Activist Investor Legion Opposes SurveyMonkey’s Owner Sale to Zendesk After Both Stocks Plummet
(Bloomberg) -- Activist investor Legion Partners Asset Management has vowed to fight Momentive Global Inc.’s plan to sell itself to Zendesk Inc. in a deal that valued the parent company of SurveyMonkey at about $4 billion when it was announced last week.
Legion, which owns a 1.4% stake in Momentive, said the offer undervalues the company and that it has serious concerns about the quality of the sales process. Momentive’s board is in need of a “significant upgrade,” the investor said.
“Legion Partners is strongly against the proposed acquisition of Momentive by Zendesk and is willing do to whatever is necessary to put an end to this deal,” the firm said in an emailed statement.
Momentive responded that it undertook a robust and comprehensive review designed to enhance shareholder value, and it determined the deal was the best outcome for its investors.
“The combination will provide the opportunity for Momentive shareholders to participate in the upside potential of a stronger and larger company that will be uniquely positioned to help customers drive meaningful action,” the company said Monday in an emailed statement. “We are committed to closely engaging with our shareholders to ensure they recognize the significant value inherent in the combination.’
A representatives for Zendesk didn’t respond to requests for comment.
Zendesk said Oct. 28 it had reached an agreement to acquire Momentive. Under the terms of the deal, Momentive shareholders would receive 0.225 shares of Zendesk stock for each of their Momentive shares, which represented about $28 a share at the time.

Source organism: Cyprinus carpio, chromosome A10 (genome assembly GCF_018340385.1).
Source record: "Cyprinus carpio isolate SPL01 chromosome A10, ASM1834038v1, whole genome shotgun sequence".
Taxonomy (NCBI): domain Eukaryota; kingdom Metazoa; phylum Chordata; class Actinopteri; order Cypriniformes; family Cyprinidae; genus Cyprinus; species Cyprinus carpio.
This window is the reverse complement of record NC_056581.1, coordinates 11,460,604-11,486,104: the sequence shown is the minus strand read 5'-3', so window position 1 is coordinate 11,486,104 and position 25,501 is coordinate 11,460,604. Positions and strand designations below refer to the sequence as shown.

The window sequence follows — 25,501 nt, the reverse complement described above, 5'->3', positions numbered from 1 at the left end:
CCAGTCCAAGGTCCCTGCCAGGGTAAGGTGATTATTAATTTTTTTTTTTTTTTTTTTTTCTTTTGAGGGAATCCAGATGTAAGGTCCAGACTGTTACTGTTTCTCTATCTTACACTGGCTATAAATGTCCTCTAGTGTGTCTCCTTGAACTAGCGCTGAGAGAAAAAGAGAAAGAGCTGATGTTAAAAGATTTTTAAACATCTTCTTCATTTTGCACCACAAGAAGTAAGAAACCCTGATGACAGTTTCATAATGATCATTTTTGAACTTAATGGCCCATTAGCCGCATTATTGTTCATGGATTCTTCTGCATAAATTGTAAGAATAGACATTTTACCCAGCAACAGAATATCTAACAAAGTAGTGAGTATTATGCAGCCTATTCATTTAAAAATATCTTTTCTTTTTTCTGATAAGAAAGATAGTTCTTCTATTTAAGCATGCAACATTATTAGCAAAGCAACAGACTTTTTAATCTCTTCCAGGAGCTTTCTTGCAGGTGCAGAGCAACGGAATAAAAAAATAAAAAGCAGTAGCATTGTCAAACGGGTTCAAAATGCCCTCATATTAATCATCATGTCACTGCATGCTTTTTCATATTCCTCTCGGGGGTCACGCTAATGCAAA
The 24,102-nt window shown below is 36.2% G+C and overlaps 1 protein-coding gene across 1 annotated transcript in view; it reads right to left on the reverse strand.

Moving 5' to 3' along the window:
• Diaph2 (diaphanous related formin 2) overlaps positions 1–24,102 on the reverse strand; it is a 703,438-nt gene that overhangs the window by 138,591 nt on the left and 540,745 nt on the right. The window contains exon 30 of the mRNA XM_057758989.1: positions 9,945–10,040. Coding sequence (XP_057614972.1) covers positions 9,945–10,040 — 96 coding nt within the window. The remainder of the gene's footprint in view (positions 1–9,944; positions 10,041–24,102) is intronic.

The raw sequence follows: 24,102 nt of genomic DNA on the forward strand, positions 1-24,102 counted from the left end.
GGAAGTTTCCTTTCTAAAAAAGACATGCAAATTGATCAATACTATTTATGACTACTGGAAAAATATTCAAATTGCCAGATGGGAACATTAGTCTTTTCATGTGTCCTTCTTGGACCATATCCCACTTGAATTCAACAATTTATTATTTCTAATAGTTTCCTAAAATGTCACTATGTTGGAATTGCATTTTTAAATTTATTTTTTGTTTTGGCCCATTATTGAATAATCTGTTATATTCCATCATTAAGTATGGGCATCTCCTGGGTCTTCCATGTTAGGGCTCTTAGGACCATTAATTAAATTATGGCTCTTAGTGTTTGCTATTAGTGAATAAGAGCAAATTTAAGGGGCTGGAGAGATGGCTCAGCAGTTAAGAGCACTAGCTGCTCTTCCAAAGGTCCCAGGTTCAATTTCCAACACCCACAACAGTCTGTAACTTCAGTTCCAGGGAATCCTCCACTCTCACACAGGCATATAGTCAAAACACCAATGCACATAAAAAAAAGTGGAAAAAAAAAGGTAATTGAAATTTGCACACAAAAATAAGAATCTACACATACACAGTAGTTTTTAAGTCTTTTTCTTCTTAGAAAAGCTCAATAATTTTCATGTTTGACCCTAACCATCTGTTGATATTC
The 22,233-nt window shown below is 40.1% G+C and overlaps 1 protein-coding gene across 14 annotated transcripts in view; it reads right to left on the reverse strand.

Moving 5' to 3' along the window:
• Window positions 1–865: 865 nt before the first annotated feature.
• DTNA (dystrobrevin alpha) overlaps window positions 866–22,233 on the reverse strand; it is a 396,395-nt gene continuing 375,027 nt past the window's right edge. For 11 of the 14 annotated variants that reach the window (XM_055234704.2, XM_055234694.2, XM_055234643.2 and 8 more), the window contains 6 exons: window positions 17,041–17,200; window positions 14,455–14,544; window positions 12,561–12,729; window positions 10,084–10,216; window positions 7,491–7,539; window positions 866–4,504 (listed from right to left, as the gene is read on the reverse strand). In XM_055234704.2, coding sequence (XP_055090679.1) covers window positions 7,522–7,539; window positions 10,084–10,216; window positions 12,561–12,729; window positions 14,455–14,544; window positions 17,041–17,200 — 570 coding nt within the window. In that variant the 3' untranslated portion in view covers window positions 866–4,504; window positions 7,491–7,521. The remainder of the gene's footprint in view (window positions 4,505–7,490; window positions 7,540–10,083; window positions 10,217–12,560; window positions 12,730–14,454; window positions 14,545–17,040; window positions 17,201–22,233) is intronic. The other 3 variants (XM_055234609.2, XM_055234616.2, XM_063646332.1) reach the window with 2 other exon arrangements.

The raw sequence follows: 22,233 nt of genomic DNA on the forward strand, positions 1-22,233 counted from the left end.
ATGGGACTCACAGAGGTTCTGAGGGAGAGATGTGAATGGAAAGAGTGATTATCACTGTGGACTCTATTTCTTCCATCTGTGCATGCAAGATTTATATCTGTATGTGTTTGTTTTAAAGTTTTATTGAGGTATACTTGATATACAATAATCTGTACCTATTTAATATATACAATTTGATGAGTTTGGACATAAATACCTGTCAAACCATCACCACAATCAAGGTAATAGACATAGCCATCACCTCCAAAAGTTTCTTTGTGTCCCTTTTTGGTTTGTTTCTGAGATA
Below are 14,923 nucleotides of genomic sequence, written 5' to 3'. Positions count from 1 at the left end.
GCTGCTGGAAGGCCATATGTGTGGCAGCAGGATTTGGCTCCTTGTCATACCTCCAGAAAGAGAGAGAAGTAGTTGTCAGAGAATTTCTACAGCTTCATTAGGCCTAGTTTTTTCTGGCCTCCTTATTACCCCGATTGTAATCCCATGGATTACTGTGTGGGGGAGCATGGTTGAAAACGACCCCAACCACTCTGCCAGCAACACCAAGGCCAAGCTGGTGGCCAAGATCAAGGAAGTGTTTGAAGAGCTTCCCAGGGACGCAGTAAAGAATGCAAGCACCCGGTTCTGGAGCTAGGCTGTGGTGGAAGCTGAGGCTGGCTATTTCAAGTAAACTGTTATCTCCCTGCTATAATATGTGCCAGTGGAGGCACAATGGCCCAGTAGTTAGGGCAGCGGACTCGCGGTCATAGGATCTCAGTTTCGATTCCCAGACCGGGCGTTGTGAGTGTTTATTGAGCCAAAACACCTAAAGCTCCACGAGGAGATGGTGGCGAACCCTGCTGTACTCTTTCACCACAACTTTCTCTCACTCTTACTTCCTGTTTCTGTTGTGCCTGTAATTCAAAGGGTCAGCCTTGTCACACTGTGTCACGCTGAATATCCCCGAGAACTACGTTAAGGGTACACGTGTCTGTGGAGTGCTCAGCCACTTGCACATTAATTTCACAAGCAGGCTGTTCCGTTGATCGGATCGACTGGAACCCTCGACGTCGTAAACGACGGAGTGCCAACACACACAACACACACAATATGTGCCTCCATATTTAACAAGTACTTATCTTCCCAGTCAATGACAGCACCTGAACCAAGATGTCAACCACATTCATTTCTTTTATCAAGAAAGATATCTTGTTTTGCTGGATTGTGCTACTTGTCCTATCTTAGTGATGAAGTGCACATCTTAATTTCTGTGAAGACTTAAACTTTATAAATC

Since then, both stocks have plummeted after a series of analyst downgrades. Momentive’s shares fell about 8% on Oct. 29, the day after the deal was announced, while Zendesk dropped more than 14%. The transaction is now valued at about $3.4 billion, according to data compiled by Bloomberg.
The transaction is subject to several conditions, including a shareholder vote at both companies, according to a filing. There is also a $150 million break fee tied to it.
Legion isn’t the only shareholder who says the deal undervalues the company. Oleg Karmanov, a junior portfolio manager at Cannell Capital, said he also had concerns about the price and the process under which the company was sold. Cannell Capital held a roughly 0.6% stake in Momentive as of June 30, according to Bloomberg data.
“The market has said it is worried about this transaction,” Karmanov said in an interview, noting that the current offer sits at about the 30-day average price for Momentive shares. “Something isn’t right here.”
In Karmanov’s view, he said, the company either didn’t take the best offer on the table or didn’t shop itself around enough to get a competitive auction going.
Zendesk has said that it sees value in Momentive’s market research and insights products. The two companies are based near each other in the San Francisco area.
In a letter to the board in September, Legion called on Momentive to start a strategic review, including a potential sale of the company. Chris Kiper, Legion’s managing director, said in an investor presentation last month that he believed there could be several interested buyers, ranging from Oracle Corp. to Salesforce.com Inc., as well as several private equity players.
Legion said Monday it also had issues with how the Zendesk deal was structured and “serious concerns” about the review process that led to “this clearly flawed decision.”
“We are increasingly disappointed with Momentive’s board of directors and their continued disregard toward shareholders, as well as their own fiduciary duties,” Legion said. “Given these recent developments, we believe changes that will significantly upgrade Momentive’s board have never been more urgently needed.”
Los Angeles-based Legion Partners has agitated in recent years for changes at other companies, including Bed Bath & Beyond Inc., Kohl’s Corp. and Genesco Inc.
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